A couple of solution documents I made during the progress of the 2019 MIT Mystery Hunt.
Notes from a chat with the creator of F#, about how to contribute to the compiler.
A quick overview of dependent types.
A quick note from Hacker News about why the comment-handling situation in JSON is bad.
Answering the question, “What is lost when we move from the reals to the complex numbers?”.
Answering the question, “Which mathematical ideas took a long time to define rigorously?”.
Answering the question, “Are these examples of abuses of notation?”.
Answering the question, “does the International Maths Olympiad help research mathematics?”.
This is just a link to a beautiful proof of the Cauchy-Schwarz inequality. There are a number of elegant proofs, but this is by far my favourite, because (as pointed out in the paper) it “builds itself”.
Answering the question, “Why does WolframAlpha say that a quantity is ComplexInfinity?”.
Answering the question, “how far back in time would maths be understandable to a modern mathematician?”.
The story of Martin’s search for a kaki fruit.
Being a beginner at something is great, especially if it’s something that humans are built for.
Now that my time in Part III is over, I feel justified in releasing my essay, which is on the subject of Non-standard Analysis. It was supervised by Dr Thomas Forster (to whom I owe many thanks for exposing me to such an interesting subject, and for agreeing to supervise the essay).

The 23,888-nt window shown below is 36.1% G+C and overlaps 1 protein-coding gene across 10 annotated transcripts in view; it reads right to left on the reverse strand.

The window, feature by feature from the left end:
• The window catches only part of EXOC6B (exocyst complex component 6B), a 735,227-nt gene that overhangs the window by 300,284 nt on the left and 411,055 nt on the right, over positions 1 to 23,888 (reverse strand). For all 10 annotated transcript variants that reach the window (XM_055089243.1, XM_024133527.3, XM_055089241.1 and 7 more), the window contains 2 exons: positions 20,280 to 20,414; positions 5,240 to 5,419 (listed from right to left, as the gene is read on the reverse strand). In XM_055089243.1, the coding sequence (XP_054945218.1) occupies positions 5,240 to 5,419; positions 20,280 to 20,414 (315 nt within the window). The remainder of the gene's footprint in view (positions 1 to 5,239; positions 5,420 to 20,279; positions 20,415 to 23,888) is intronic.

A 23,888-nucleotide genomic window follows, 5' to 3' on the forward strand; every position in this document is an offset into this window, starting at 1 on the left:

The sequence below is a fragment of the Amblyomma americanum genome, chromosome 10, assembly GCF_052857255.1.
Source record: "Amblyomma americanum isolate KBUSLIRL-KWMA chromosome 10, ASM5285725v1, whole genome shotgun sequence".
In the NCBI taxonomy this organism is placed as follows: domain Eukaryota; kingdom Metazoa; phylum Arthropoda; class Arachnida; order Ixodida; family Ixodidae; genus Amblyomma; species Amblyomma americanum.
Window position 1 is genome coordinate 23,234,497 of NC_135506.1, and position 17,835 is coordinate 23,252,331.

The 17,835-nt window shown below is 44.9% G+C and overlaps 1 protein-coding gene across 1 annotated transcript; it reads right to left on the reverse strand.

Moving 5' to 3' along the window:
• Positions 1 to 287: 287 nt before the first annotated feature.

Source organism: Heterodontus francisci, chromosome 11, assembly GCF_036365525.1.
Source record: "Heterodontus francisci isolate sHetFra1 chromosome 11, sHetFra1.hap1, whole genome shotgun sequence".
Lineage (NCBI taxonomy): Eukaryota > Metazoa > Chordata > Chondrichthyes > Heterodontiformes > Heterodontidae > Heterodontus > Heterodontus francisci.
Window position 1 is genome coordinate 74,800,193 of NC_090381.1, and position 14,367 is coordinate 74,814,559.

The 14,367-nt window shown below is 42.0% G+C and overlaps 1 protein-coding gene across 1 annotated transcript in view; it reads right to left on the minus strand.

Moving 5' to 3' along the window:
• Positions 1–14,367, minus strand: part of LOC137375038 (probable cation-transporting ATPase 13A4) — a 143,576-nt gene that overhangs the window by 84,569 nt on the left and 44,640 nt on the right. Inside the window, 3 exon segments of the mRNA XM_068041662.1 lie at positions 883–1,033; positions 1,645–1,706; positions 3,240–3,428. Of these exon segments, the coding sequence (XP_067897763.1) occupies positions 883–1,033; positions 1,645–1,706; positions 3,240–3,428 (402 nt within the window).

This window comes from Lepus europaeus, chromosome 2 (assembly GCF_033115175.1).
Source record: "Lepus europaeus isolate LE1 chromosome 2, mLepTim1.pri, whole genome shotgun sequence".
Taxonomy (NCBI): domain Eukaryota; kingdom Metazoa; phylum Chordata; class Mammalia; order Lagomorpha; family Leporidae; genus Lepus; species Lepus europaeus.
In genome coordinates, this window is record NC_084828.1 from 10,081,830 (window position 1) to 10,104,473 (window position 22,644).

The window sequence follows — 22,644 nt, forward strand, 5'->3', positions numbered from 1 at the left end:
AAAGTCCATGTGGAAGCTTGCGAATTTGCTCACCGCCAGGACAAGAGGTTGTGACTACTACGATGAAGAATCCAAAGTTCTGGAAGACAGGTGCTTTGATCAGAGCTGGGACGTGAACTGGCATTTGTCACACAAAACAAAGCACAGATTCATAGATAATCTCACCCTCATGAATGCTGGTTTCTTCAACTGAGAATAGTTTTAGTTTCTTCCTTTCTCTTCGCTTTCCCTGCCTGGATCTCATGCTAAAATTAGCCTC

Why jargon is a really useful thing to have and use.
A quick overview of the definition of the mathematical concept of finitistic reducibility.
Most recent exposition: an article on Tennenbaum’s Theorem. Comments welcome. The proof is cribbed from Dr Thomas Forster, but his notes only sketched the fairly crucial last step, on account of the notes not yet being complete.
I’ve written a blurb about what a modular machine is (namely, another Turing-equivalent form of computing machine), and how a Turing machine may be simulated in one. (In fact, that blurb now contains an overview of how we may use modular machines to produce a group with insoluble word problem, and how to use them to embed a recursively presented group into a finitely presented one.) A modular machine is like a slightly more complicated version of a Turing machine, but it has the advantage that it is easier to embed a modular machine into a group than it is to embed a Turing machine directly into a group.
So you’ve heard that the Axiom of Choice is magical and special and unprovable and independent of set theory, and you’re here to work out what that means.
Recall the Monty Hall problem: the host, Monty Hall, shows you three doors, named A, B and C. You are assured that behind one of the doors is a car, and behind the two others there is a goat each. You want the car. You pick a door, and Monty Hall opens one of the two doors you didn’t pick that he knows contains a goat. He offers you the chance to switch guesses from the door you first picked to the one remaining door.